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## 4.2.5 Terminal cone

We now want to describe geometrically the combined effect of the temporal and spatial control perturbations on the terminal state. The vector describes the infinitesimal (first-order in ) perturbation of the terminal state caused by the needle perturbation with parameters and . (It corresponds to the vector labeled as in Figure 4.6.) From the definition (4.24) of , it is clear that its direction depends only on and , but not on . We let denote the ray in this direction originating at . If we keep , , and fixed, consists of the points for various values of . The construction of is analogous to that of in Section 4.2.2, except that is unidirectional (because both and are positive) whereas was bidirectional. We also let denote the union of the rays for all possible values of and . Then is a cone with vertex at . Note that this cone is not convex; for example, if the control set (in which takes values) is finite, then will in general be a union of isolated rays starting at .

Let us now ask ourselves the following question: is there a spatial control perturbation such that the corresponding first-order perturbation of the terminal point is, say, for some control values and intervals and ? We will now see that the right way to add" two needle perturbations is to concatenate them, i.e., to perturb both on (by setting it equal to there) and on (by setting it equal to ). Here we are assuming that , so that for small enough and do not overlap. Such a spatial perturbation is shown in Figure 4.7.

The resulting first-order perturbation of the terminal point will then be the sum . This is true simply because the variational equation, which propagates first-order state perturbations up to the terminal time, is linear. Indeed, according to the formulas derived in the two previous subsections, we will have

at the end of the first perturbation interval, then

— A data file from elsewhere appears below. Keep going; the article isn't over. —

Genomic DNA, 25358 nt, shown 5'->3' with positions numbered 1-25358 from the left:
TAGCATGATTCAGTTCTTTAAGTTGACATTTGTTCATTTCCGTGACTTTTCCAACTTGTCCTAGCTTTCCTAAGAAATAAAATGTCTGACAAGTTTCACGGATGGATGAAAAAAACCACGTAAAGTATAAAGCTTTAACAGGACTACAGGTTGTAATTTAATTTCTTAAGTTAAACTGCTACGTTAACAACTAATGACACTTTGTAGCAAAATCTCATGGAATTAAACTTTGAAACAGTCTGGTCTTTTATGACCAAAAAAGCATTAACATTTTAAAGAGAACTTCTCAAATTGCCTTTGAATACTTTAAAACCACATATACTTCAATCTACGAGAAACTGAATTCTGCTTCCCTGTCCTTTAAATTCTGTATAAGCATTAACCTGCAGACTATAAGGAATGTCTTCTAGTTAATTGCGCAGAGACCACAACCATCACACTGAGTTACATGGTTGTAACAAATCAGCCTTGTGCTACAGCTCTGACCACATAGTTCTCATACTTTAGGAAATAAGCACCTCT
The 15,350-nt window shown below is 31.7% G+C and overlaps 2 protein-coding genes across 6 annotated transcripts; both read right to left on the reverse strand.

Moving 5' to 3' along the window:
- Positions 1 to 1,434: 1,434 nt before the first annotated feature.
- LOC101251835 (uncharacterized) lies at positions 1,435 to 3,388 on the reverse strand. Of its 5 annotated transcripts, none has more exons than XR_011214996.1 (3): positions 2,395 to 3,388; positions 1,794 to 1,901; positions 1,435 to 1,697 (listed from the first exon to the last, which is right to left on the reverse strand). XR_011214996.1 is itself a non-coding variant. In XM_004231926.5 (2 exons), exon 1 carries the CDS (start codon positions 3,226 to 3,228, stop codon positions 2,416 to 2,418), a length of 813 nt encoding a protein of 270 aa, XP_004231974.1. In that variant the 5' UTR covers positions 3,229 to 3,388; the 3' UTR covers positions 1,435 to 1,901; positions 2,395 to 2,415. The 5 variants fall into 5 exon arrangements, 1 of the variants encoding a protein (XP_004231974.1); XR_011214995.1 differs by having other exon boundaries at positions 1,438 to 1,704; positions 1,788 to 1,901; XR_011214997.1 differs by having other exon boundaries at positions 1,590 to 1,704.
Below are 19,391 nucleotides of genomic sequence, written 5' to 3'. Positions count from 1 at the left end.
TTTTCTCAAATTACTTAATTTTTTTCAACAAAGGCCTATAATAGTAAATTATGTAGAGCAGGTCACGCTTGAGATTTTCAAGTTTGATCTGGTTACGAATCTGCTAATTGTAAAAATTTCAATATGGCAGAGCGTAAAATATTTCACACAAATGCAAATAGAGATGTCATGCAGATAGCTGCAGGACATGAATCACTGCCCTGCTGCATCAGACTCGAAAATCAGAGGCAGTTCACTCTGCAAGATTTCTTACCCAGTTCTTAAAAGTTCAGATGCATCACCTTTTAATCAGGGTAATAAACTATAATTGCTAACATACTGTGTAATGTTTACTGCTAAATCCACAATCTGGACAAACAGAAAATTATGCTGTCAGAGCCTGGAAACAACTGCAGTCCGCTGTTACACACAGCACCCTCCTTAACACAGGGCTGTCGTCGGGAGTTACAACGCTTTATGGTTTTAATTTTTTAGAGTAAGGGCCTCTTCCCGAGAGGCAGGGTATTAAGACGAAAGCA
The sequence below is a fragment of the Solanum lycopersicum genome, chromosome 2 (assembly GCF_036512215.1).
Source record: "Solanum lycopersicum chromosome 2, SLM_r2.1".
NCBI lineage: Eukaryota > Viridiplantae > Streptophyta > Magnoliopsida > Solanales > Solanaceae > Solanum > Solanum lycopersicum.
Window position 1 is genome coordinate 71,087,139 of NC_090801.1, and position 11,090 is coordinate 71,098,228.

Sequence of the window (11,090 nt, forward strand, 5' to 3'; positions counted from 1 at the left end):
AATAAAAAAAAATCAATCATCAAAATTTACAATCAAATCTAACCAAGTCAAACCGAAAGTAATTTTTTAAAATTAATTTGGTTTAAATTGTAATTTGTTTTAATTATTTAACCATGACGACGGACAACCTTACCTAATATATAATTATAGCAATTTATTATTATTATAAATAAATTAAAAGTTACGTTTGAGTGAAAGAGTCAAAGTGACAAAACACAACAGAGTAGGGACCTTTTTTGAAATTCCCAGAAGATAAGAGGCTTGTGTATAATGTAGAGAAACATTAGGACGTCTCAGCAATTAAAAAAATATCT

at the end of the second perturbation interval, and finally, since by the semigroup property of the transition matrix,

More generally, if we want to generate the infinitesimal perturbation for some , then it is easy to see that we need to adjust the lengths of the intervals on which the two needle perturbations are acting: we need to set on and on . It is also clear that this construction immediately extends to linear combinations (with positive coefficients) of more than two terms.

Recall that is the cone with vertex at formed by the rays corresponding to all simple (individual) needle perturbations. The preceding discussion demonstrates that by concatenating different needle perturbations, we generate a larger cone (with the same vertex) which consists exactly of convex combinations of points in . We denote this convex cone by co .

In Section 4.2.2 we also constructed the line of perturbation directions arising from the temporal perturbations of . We now add this line to the convex cone co , in the sense of adding vectors attached to the point . More precisely, we consider the set of points of the form

 (4.25)

where , comes from (4.9) for some , comes from (4.24) for some and , and are arbitrary nonnegative numbers. We denote this set by and call it the terminal cone. It is easy to check that is again a convex cone, with vertex at . This construction is illustrated in Figure 4.8, where is the infinite wedge" between the two half-planes.

By the same reasoning as before, we can show that for every point given by (4.25) there exists a perturbation of such that the terminal point of the perturbed trajectory satisfies

To obtain the desired control perturbation, we need to apply a concatenated spatial perturbation as explained above, followed by the temporal perturbation that adjusts the terminal time by . Since the intervals are strictly inside , they do not interfere with the temporal perturbation (for small enough ). The fact that the resulting total first-order perturbation of the terminal point is indeed the correct one hinges on the linearity of the variational equation and on the linear dependence of on .

Next: 4.2.6 Key topological lemma Up: 4.2 Proof of the Previous: 4.2.4 Variational equation   Contents   Index
Daniel 2010-12-20